Next, we look into the realms of education, which may sound very similar to training but is essentially a very different form of cognitive exercise. In education, you are given a lot of contextual information. In our coloring example, the child is taught about primary, secondary and tertiary colors. She also learn about warm and cool colors complementary colors. She is also taught that black and white are not really colors (this is a highly debatable topic, depending on which color theory you are coming from). She also learns how colors affect our moods and give meanings to our every lives.

In short, education seems like learning a whole bunch of theories, so much so that the student sometimes would start to doubt if it’s really necessary to be so educated in the practical world we live in. However, it is only with a good understanding of theories, an in-depth knowledge of the subject matter and a habit of constantly questioning the status quo that we can hope to confront the unpredictable and randomness of real-world challenges.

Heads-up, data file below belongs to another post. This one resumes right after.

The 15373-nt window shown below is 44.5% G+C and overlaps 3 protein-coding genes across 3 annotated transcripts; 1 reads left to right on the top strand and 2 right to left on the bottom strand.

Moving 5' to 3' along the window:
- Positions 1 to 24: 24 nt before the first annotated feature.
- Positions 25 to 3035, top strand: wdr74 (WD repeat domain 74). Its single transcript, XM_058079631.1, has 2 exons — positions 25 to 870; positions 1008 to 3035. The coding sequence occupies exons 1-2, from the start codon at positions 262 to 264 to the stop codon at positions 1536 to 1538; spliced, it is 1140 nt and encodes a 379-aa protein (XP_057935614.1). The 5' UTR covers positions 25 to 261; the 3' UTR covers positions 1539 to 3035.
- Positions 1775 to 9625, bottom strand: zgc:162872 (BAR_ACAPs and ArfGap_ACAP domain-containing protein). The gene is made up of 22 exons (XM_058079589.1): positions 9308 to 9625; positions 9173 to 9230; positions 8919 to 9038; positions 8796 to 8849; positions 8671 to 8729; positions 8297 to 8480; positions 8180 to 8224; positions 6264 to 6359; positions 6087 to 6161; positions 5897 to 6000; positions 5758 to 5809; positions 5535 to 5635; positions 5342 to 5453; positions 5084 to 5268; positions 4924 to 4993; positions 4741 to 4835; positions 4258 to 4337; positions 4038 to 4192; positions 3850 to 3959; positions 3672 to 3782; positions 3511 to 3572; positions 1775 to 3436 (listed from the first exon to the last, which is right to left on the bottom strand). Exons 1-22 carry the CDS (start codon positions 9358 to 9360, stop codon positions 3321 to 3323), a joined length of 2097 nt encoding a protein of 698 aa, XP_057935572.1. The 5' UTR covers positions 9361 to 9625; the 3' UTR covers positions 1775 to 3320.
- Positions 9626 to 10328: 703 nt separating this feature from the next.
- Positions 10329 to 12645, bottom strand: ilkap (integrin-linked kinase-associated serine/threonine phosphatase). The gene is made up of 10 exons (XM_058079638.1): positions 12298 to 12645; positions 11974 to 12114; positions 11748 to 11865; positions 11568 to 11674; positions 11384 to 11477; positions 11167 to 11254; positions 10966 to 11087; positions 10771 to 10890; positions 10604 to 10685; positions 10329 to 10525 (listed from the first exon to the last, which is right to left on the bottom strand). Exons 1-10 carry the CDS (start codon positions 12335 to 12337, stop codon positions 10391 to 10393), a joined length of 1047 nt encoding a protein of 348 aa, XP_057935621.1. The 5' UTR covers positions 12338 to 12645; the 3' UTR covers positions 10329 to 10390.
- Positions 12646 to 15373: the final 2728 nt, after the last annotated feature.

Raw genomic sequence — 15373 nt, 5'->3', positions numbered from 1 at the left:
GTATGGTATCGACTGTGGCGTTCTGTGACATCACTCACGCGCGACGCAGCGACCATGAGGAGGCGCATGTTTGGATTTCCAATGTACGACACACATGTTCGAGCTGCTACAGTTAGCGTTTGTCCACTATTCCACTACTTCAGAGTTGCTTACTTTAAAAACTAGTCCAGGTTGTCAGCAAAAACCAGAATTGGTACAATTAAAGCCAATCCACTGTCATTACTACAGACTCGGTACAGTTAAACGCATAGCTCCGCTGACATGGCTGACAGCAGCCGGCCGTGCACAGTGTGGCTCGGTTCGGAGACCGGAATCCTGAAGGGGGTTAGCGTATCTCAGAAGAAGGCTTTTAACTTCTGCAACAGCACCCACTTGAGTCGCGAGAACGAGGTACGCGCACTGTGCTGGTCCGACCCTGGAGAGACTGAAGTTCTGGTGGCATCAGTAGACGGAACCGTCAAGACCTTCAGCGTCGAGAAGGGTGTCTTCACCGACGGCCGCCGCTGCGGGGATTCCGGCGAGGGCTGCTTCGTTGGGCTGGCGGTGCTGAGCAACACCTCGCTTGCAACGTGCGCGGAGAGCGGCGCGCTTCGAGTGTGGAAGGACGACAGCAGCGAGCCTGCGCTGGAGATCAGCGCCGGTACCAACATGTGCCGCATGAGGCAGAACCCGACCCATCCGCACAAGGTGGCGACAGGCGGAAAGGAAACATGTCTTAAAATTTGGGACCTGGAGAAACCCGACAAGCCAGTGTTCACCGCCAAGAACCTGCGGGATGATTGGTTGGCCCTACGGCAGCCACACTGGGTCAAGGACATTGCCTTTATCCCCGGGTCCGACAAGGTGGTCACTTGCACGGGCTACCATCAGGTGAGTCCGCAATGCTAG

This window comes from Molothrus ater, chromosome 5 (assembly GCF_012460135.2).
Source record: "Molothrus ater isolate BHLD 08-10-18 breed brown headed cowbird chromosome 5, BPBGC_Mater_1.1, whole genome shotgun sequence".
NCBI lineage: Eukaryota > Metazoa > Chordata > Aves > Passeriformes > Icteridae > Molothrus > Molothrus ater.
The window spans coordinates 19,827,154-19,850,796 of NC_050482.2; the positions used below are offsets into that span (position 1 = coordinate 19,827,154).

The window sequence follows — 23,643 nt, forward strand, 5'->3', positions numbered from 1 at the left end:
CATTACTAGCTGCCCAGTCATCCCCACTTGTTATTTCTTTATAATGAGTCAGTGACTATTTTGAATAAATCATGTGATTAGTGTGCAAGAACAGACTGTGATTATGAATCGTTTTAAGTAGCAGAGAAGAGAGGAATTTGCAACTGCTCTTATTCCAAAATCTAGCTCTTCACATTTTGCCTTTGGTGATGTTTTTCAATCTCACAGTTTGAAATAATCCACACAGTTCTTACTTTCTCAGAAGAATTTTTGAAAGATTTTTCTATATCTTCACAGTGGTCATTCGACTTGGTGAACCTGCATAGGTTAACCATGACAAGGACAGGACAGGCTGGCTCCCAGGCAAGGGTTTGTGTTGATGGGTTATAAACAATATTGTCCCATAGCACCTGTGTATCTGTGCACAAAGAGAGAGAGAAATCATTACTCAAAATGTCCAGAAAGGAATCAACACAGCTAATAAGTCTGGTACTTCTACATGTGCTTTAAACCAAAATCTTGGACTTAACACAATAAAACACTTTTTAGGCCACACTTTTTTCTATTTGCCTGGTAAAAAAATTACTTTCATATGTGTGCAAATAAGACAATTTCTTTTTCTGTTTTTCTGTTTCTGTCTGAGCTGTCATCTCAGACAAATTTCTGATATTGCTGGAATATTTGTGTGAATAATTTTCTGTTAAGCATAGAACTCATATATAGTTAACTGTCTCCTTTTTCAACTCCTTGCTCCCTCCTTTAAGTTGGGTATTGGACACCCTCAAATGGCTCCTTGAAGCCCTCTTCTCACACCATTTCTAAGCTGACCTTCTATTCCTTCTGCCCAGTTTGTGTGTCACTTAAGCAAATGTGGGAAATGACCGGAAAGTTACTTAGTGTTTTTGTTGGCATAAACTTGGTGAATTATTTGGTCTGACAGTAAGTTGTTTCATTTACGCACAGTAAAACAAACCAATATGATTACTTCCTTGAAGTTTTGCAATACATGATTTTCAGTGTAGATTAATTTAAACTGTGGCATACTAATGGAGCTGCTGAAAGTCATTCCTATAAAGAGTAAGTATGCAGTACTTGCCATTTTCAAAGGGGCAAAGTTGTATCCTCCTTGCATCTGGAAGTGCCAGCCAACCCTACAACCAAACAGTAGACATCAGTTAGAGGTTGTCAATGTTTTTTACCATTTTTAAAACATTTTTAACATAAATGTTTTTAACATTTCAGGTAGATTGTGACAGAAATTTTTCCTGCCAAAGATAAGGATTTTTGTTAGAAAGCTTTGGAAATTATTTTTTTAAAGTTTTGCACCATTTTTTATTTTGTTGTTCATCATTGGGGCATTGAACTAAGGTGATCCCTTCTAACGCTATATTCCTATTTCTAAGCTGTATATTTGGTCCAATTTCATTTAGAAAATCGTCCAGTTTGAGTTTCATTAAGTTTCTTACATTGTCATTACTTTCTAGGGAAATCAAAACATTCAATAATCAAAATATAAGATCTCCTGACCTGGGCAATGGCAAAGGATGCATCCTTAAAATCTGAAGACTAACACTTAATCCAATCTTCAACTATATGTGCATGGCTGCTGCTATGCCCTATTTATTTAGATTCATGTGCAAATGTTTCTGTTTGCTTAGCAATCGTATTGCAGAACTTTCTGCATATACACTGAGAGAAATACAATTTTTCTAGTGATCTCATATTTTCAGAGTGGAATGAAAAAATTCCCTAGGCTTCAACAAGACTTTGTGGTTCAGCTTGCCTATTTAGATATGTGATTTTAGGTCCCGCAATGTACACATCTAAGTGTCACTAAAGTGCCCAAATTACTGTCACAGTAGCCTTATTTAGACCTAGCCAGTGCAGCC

Training puts you in a box and asks you to give your very best within the boundaries. Education informs you that though the problem is about the box, the solution is likely outside the box.

If your sixteen year-old daughter told you that she was going to take a sex education course at high school, you might be pleased. What if she announced she was going to take part in some sex training at school?

Jay Cross, credited with inventing the term e-learning

So, are you well-trained or well-educated? Maybe you have the best of both worlds :-)

2015-10-08T02:09:05+00:00 October 8th, 2015|Daily Observations, Productivity|0 Comments